Putting aside the "butter," one of the more interesting enhancements provided by Android 4.1 jellybean is Google Now, which is designed to show you the information you want to know before you realize you need it. This is accomplished though the recent changes to Google's Terms of Service, about which much was said, both positive and negative. In short, Google uses a single ToS across all products, and data are shared between them.
Many of Google's new mobile services are launched for limited locations and locales, and may or may not work to varying degrees depending on your particular area. Fortunately, Now works quite well in Japan, right, um, now (couldn't resist). After upgrading to JB, you can try it out by sliding up on the lock screen to the Google icon, or tapping the desktop search bar. You'll need to opt in.
Latitude users should immediately see the potential benefits because your home and work address are already known to the system. The first card that was displayed for me was showing an accurate route from my home to work. Also, In the settings there is an option for using public transport, as well as for displaying cards for nearby stations that include departure times. Based on check-in history, accurate transit information also appeared for frequently visited locations.
Room for Improvement
However, there is of course room for improvement, and the relevance of suggestions is ultimately limited by the quality of your location data - if your position is consistently off by several kilometers, Now will be useless.
The degree to which Latitude is tapped for information is unclear. Without doubt, spatial data, such as work, home, and location history, are pulled from Latitude, but it doesn't seem that any temporal information is included. While many of us enjoy our izakaya of choice, 8 am on a Monday morning in not an appropriate time to suggest a visit, first and foremost because they're closed. Conversely, I don't care that it's 45 minutes to work on a Sunday morning.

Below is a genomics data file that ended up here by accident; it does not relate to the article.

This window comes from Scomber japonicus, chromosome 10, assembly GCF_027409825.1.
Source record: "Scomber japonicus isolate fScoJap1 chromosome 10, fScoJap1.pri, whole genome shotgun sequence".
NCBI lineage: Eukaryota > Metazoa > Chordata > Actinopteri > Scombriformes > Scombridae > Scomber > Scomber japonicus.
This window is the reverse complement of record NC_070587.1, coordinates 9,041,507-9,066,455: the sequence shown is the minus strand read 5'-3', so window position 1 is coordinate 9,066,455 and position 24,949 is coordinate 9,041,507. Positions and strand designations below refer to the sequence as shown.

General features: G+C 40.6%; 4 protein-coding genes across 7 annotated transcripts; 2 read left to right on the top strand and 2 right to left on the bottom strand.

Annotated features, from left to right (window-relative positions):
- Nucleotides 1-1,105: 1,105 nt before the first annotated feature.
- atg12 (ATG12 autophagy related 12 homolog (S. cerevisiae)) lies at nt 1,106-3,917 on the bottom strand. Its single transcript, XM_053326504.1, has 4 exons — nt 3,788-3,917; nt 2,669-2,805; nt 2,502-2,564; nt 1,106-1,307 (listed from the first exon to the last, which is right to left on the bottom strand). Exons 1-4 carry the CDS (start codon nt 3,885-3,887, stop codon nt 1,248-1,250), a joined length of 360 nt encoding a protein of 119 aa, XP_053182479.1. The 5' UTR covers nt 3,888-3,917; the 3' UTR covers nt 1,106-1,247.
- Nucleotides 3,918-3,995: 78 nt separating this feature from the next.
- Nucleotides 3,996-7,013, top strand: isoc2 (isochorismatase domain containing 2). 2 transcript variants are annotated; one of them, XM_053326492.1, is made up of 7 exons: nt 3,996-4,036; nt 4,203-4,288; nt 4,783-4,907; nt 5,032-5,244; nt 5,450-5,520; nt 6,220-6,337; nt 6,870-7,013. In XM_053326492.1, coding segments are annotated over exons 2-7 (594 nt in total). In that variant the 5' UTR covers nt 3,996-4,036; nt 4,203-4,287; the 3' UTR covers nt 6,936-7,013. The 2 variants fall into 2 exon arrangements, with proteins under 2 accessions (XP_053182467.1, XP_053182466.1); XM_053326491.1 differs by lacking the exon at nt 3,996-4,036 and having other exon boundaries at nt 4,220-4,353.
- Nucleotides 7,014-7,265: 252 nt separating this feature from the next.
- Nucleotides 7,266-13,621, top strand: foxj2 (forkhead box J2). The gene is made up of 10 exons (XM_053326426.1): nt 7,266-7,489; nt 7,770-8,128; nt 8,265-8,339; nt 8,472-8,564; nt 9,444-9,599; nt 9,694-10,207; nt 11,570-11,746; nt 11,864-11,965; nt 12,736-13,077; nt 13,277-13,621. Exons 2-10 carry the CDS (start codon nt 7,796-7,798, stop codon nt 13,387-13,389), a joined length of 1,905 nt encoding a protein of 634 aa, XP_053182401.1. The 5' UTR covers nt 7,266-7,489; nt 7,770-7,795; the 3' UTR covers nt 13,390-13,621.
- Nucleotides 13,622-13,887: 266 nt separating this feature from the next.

One user, who frequents a microbrewery very close to his home, is being taunted (dangerously late in the work day) with transit directions to the bar. We've yet to determine whether Latitude thinks the microbrewery is him home, and if so, whether Latitude would be incorrect to do so.
|The beer at T.Y. Harbor is indeed good.|
One minute is not enough time to navigate
There are several other issues with public transit cards.
First off, Google's walking directions inside Japanese stations are rather sparse, and didn't even exist until recently. Unlike Navitime (are they even still around?), Google's calculations assume a train is boarded directly from the street-level entrance. Boarding a train departing in 4 minutes from a train station that is a 4 minute walk away is completely unrealistic. If Google lacks the data to make realistic suggestions in this regard, extra time should be padded into the result.
Secondly, results presented in relative terms are ambiguous. "Departing in 10 minutes" from when? The cards do not automatically update, so if you go back to Now a minute or two later, you'd have to remember the exact time at which the card was first presented. A simple timestamp on the card, 7:32 am for example, would give this information a longer shelf life. As is, the minute after you view a card suggesting a transit route, it becomes irrelevant due to lack of context. However, automatically refreshing the data would be even more annoying.
Apparently you call all this up with voice commands using the hotword "google," but I can't get anything but a google search using phrases like "directions to home." Apparently the voice search requires setting both the UI and Now voice settings to English, though this still doesn't work for me.
All in all, it looks promising and can be used right away in Japan.